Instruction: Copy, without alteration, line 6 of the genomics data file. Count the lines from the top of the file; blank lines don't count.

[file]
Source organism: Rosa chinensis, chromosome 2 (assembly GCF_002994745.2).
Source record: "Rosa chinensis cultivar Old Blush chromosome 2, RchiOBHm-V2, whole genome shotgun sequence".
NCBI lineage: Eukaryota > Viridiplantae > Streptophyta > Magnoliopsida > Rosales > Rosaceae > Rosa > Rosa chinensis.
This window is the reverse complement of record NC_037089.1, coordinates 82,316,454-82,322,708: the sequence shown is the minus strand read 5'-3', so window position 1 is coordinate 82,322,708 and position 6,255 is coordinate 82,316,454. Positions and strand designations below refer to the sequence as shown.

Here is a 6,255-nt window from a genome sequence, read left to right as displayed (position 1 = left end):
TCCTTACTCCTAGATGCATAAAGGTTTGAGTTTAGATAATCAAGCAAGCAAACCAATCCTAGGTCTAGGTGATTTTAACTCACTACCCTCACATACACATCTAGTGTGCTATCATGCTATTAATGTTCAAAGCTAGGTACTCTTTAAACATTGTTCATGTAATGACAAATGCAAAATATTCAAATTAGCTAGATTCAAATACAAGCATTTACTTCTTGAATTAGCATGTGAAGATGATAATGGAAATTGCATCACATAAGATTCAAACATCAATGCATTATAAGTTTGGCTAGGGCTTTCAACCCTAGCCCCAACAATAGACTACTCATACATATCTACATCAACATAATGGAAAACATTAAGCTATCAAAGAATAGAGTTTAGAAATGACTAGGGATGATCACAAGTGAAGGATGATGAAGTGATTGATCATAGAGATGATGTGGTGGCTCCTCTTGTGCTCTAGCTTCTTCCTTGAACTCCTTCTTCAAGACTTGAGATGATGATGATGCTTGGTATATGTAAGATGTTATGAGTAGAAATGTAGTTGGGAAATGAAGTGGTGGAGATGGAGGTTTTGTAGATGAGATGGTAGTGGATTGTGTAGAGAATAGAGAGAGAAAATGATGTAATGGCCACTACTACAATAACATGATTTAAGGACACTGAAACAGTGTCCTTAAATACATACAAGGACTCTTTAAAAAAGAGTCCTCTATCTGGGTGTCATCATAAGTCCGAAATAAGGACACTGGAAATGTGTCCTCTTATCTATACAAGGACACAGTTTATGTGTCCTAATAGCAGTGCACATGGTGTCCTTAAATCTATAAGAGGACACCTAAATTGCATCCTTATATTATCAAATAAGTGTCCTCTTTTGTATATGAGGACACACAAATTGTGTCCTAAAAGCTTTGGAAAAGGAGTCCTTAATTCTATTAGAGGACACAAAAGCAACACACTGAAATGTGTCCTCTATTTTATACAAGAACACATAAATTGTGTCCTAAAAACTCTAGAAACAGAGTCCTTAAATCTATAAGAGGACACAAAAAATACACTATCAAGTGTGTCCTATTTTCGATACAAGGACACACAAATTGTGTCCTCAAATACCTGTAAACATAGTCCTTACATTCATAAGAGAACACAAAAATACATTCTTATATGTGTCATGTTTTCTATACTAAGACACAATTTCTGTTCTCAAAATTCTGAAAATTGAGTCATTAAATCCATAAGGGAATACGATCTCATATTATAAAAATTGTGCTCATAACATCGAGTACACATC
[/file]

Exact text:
TCCTTACTCCTAGATGCATAAAGGTTTGAGTTTAGATAATCAAGCAAGCAAACCAATCCTAGGTCTAGGTGATTTTAACTCACTACCCTCACATACACATCTAGTGTGCTATCATGCTATTAATGTTCAAAGCTAGGTACTCTTTAAACATTGTTCATGTAATGACAAATGCAAAATATTCAAATTAGCTAGATTCAAATACAAGCATTTACTTCTTGAATTAGCATGTGAAGATGATAATGGAAATTGCATCACATAAGATTCAAACATCAATGCATTATAAGTTTGGCTAGGGCTTTCAACCCTAGCCCCAACAATAGACTACTCATACATATCTACATCAACATAATGGAAAACATTAAGCTATCAAAGAATAGAGTTTAGAAATGACTAGGGATGATCACAAGTGAAGGATGATGAAGTGATTGATCATAGAGATGATGTGGTGGCTCCTCTTGTGCTCTAGCTTCTTCCTTGAACTCCTTCTTCAAGACTTGAGATGATGATGATGCTTGGTATATGTAAGATGTTATGAGTAGAAATGTAGTTGGGAAATGAAGTGGTGGAGATGGAGGTTTTGTAGATGAGATGGTAGTGGATTGTGTAGAGAATAGAGAGAGAAAATGATGTAATGGCCACTACTACAATAACATGATTTAAGGACACTGAAACAGTGTCCTTAAATACATACAAGGACTCTTTAAAAAAGAGTCCTCTATCTGGGTGTCATCATAAGTCCGAAATAAGGACACTGGAAATGTGTCCTCTTATCTATACAAGGACACAGTTTATGTGTCCTAATAGCAGTGCACATGGTGTCCTTAAATCTATAAGAGGACACCTAAATTGCATCCTTATATTATCAAATAAGTGTCCTCTTTTGTATATGAGGACACACAAATTGTGTCCTAAAAGCTTTGGAAAAGGAGTCCTTAATTCTATTAGAGGACACAAAAGCAACACACTGAAATGTGTCCTCTATTTTATACAAGAACACATAAATTGTGTCCTAAAAACTCTAGAAACAGAGTCCTTAAATCTATAAGAGGACACAAAAAATACACTATCAAGTGTGTCCTATTTTCGATACAAGGACACACAAATTGTGTCCTCAAATACCTGTAAACATAGTCCTTACATTCATAAGAGAACACAAAAATACATTCTTATATGTGTCATGTTTTCTATACTAAGACACAATTTCTGTTCTCAAAATTCTGAAAATTGAGTCATTAAATCCATAAGGGAATACGATCTCATATTATAAAAATTGTGCTCATAACATCGAGTACACATC